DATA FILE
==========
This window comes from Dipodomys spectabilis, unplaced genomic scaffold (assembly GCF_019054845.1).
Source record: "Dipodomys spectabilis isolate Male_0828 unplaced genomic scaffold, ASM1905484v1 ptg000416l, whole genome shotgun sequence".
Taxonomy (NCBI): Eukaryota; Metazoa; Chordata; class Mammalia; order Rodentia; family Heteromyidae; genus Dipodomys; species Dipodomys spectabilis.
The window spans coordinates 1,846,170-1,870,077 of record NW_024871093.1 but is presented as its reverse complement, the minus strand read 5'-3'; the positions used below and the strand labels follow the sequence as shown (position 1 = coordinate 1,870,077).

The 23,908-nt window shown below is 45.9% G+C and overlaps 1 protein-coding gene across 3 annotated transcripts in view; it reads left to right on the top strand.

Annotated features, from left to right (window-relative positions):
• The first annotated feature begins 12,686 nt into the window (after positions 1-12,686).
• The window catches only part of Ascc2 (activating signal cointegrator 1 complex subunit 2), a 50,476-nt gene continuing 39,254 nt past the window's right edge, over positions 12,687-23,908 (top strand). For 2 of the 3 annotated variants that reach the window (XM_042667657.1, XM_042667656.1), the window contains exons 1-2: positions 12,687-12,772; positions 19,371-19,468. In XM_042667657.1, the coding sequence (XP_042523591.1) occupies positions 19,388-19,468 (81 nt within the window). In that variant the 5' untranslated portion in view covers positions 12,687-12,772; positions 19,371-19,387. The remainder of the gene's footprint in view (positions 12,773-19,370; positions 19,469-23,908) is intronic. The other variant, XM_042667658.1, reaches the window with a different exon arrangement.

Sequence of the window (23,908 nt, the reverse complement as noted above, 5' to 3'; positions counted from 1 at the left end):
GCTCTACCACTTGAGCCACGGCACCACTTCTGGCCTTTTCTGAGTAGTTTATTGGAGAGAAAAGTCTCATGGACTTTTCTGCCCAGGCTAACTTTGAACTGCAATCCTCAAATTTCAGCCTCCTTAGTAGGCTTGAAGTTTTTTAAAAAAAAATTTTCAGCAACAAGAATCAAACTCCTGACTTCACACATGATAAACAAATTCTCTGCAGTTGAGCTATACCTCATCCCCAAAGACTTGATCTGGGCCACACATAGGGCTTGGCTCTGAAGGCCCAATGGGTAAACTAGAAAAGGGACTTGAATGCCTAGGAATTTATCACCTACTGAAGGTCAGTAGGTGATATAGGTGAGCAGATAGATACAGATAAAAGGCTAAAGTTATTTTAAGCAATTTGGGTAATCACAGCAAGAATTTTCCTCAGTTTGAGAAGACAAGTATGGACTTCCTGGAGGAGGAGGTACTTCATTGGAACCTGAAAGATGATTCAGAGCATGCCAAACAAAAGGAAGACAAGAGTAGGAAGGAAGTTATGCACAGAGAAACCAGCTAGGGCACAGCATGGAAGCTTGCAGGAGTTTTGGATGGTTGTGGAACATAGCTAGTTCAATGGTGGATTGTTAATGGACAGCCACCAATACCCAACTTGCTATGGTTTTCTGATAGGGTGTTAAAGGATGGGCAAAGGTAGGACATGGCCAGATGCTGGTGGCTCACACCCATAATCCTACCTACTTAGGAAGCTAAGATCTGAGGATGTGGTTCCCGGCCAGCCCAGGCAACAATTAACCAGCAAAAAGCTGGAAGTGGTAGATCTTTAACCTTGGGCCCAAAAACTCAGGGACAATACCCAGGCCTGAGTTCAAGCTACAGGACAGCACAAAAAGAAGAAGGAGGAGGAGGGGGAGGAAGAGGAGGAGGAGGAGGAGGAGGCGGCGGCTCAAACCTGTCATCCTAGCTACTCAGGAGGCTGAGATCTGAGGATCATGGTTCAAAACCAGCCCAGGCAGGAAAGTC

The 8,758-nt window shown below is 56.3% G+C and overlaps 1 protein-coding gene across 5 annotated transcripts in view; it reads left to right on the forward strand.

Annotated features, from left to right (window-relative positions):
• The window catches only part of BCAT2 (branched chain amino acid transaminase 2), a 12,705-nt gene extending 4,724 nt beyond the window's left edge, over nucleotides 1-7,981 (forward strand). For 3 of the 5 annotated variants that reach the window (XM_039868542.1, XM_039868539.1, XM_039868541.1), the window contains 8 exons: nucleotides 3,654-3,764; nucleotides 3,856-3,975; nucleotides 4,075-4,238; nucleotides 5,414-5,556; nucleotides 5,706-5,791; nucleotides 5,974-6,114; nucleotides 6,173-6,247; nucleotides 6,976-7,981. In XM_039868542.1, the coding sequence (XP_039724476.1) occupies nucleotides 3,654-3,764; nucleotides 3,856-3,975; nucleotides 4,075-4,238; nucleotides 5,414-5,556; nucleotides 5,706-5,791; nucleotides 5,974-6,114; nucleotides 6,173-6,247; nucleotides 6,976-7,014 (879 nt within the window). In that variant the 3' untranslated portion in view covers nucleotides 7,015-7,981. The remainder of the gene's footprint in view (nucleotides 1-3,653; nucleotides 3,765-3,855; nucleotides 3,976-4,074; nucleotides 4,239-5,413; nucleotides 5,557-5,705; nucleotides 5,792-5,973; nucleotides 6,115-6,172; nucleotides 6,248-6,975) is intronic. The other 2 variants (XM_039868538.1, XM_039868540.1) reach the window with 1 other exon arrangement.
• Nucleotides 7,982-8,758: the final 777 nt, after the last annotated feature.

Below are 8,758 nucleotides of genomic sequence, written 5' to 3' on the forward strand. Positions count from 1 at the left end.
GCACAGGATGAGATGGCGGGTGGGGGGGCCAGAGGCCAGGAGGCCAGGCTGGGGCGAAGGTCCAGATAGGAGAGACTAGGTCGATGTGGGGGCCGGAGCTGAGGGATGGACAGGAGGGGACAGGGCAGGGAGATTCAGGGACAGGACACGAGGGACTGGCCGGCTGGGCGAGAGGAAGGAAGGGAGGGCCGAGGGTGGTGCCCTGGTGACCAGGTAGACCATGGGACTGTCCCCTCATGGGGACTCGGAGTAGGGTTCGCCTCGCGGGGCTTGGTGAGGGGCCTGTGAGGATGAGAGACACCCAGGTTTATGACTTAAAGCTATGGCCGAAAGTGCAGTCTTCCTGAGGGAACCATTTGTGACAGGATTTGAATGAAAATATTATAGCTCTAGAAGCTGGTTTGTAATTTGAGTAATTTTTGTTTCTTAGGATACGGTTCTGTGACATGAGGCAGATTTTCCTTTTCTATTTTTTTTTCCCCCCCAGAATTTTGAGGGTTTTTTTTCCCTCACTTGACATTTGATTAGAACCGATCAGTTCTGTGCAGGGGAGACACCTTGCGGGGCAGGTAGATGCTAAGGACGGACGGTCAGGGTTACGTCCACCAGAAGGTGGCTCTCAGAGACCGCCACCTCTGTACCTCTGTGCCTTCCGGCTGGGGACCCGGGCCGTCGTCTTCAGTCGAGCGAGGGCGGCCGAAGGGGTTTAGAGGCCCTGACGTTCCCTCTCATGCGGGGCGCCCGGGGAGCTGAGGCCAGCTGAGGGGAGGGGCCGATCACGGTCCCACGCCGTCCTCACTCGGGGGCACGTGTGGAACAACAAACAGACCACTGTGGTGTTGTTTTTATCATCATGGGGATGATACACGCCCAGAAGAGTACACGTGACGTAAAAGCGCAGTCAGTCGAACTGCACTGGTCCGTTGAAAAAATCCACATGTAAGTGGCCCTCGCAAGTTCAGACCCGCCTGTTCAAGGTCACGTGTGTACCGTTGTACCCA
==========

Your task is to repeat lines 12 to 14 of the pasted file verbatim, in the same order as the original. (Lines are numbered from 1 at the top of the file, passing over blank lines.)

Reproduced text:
Annotated features, from left to right (window-relative positions):
• The window catches only part of BCAT2 (branched chain amino acid transaminase 2), a 12,705-nt gene extending 4,724 nt beyond the window's left edge, over nucleotides 1-7,981 (forward strand). For 3 of the 5 annotated variants that reach the window (XM_039868542.1, XM_039868539.1, XM_039868541.1), the window contains 8 exons: nucleotides 3,654-3,764; nucleotides 3,856-3,975; nucleotides 4,075-4,238; nucleotides 5,414-5,556; nucleotides 5,706-5,791; nucleotides 5,974-6,114; nucleotides 6,173-6,247; nucleotides 6,976-7,981. In XM_039868542.1, the coding sequence (XP_039724476.1) occupies nucleotides 3,654-3,764; nucleotides 3,856-3,975; nucleotides 4,075-4,238; nucleotides 5,414-5,556; nucleotides 5,706-5,791; nucleotides 5,974-6,114; nucleotides 6,173-6,247; nucleotides 6,976-7,014 (879 nt within the window). In that variant the 3' untranslated portion in view covers nucleotides 7,015-7,981. The remainder of the gene's footprint in view (nucleotides 1-3,653; nucleotides 3,765-3,855; nucleotides 3,976-4,074; nucleotides 4,239-5,413; nucleotides 5,557-5,705; nucleotides 5,792-5,973; nucleotides 6,115-6,172; nucleotides 6,248-6,975) is intronic. The other 2 variants (XM_039868538.1, XM_039868540.1) reach the window with 1 other exon arrangement.
• Nucleotides 7,982-8,758: the final 777 nt, after the last annotated feature.